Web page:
This is my code
split("hello-world julia", [' ', '-']) .|>
x -> filter(isletter, x) .|>
I want to get the result
"HWJ", but I get a
When I use the
Pipe package, the code works fine. The result is
@pipe split("hello-world julia", [' ', '-']) .|>
filter(isletter, _) .|>
and following code always has an error no matter how many parentheses are added
@pipe split(phrase, [' ', '-']) .|>
filter(isletter, _) |>
filter(x -> length(x) > 0, _) .|>
I’m very confused.
julia> split("hello-world julia", [' ', '-']) .|>
(x -> filter(isletter, x)) .|>
anonymous function (
->) has lower precedence than pipe
I think the Chain.jl syntax is cleaner
using Chain: @chain
@chain "hello-world julia" begin
split([' ', '-'])
There was recently an announcement of new piping package DataPipes.jl by @aplavin.
Wondering if code below is a proper way of writing requested task:
"hello-world julia" |>
split(_, [' ', '-'])
result seems correct at least:
Nice. How do you type the \uparrow?
I am completely confused by this example
No idea what’s going on.
I think it’s the same with
map(x->(a=x, b=x^2, c=1:x), [1,2,3,4]), and return a vector of namedtuple
so u can skip the
x->. Don’t feel this is very intuitive. After skimming thru the documentation, it doesn’t seem to explain that.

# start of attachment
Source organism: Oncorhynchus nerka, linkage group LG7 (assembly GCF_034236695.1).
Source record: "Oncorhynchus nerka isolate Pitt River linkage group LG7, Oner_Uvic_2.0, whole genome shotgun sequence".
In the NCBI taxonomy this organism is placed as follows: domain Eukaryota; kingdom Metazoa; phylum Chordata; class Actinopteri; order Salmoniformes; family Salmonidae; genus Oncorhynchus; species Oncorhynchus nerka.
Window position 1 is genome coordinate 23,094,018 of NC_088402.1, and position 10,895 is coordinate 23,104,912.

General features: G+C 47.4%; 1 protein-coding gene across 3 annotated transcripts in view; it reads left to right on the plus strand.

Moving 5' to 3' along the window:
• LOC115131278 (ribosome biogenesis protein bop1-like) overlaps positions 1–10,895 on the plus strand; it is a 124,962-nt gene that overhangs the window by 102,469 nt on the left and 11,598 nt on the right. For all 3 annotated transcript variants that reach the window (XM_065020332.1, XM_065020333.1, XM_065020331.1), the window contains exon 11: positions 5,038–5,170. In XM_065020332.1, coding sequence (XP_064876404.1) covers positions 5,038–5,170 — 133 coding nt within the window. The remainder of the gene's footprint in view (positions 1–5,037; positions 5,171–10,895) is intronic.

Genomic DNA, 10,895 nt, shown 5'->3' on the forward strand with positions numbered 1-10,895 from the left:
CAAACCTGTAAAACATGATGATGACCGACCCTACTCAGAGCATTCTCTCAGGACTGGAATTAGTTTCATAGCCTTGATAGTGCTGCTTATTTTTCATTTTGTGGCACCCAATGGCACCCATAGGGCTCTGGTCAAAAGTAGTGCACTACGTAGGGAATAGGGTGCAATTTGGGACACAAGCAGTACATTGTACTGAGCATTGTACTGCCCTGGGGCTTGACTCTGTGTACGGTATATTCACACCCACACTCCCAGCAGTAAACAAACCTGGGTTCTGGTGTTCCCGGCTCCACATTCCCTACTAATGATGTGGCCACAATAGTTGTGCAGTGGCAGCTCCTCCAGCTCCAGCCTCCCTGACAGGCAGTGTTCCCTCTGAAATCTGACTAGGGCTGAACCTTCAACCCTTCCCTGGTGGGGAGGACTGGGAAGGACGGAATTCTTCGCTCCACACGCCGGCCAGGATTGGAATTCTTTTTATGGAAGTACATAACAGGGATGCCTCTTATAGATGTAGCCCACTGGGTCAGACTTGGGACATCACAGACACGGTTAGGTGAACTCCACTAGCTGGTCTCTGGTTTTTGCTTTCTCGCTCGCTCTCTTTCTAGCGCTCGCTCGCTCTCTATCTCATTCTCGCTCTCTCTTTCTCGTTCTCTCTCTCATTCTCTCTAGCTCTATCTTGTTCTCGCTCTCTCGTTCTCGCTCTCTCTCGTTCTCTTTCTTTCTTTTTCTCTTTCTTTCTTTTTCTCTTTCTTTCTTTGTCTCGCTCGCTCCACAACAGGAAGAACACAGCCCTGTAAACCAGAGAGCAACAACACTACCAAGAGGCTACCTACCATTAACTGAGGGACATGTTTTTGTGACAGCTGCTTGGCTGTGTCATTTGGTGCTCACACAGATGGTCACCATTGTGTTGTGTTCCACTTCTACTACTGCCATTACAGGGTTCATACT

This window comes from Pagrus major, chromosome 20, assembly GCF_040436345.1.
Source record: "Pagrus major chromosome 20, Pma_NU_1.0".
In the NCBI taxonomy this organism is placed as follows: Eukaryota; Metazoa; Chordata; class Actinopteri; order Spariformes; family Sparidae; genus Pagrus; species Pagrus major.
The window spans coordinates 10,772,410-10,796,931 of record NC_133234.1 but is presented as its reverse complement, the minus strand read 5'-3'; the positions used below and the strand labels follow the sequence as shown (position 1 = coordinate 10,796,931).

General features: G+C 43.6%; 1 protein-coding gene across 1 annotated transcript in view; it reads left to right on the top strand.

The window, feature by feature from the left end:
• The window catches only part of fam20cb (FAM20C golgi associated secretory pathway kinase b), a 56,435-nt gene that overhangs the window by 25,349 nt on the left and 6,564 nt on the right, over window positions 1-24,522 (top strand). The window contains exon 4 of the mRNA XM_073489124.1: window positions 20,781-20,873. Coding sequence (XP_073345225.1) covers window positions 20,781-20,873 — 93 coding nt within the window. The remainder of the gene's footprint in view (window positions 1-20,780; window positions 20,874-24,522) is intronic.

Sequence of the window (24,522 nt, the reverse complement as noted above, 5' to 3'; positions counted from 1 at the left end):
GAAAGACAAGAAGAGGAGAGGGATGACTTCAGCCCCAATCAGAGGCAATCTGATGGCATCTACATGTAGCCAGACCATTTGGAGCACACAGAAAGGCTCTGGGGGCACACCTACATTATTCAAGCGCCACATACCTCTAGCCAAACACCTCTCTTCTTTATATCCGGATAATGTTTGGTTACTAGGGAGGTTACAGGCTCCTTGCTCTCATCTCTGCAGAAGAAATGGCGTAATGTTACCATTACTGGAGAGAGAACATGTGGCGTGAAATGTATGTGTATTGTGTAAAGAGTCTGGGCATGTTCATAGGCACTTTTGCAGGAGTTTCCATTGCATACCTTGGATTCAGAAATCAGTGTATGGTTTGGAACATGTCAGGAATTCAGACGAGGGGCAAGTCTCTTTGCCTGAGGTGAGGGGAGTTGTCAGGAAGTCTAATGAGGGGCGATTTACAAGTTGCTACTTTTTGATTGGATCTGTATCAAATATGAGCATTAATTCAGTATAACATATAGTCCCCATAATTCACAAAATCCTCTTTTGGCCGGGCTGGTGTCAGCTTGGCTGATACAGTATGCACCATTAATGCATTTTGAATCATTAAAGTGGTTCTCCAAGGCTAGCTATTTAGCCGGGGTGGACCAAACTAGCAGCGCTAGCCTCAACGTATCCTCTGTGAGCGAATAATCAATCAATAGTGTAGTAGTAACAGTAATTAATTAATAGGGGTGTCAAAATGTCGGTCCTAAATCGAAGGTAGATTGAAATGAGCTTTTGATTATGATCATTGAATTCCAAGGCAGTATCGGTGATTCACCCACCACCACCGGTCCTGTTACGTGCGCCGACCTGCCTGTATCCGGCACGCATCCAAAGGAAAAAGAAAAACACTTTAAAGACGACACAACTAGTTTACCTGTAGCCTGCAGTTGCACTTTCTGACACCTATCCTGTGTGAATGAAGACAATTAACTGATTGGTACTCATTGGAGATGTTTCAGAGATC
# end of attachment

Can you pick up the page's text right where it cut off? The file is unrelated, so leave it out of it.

The following snippet would be slightly more along the spirit of
split("hello-world julia", [' ', '-'])
I haven’t really considered broadcasting as pipeline steps yet, so unlike regular function calls they don’t enjoy automatic substitution of the previous step results.
This is the whole point of
DataPipes.jl: to get rid of code overhead when using common data processing functions. Such functions typically take a function as their first argument (or arguments, if multiple), and the dataset as the last argument: think
map(_ + 1) translates to
map(x -> x + 1, <previous step result>) and so on.
Agree that the documentation is far from perfect, I just found it easiest for me to put examples showcasing main features instead of extended description.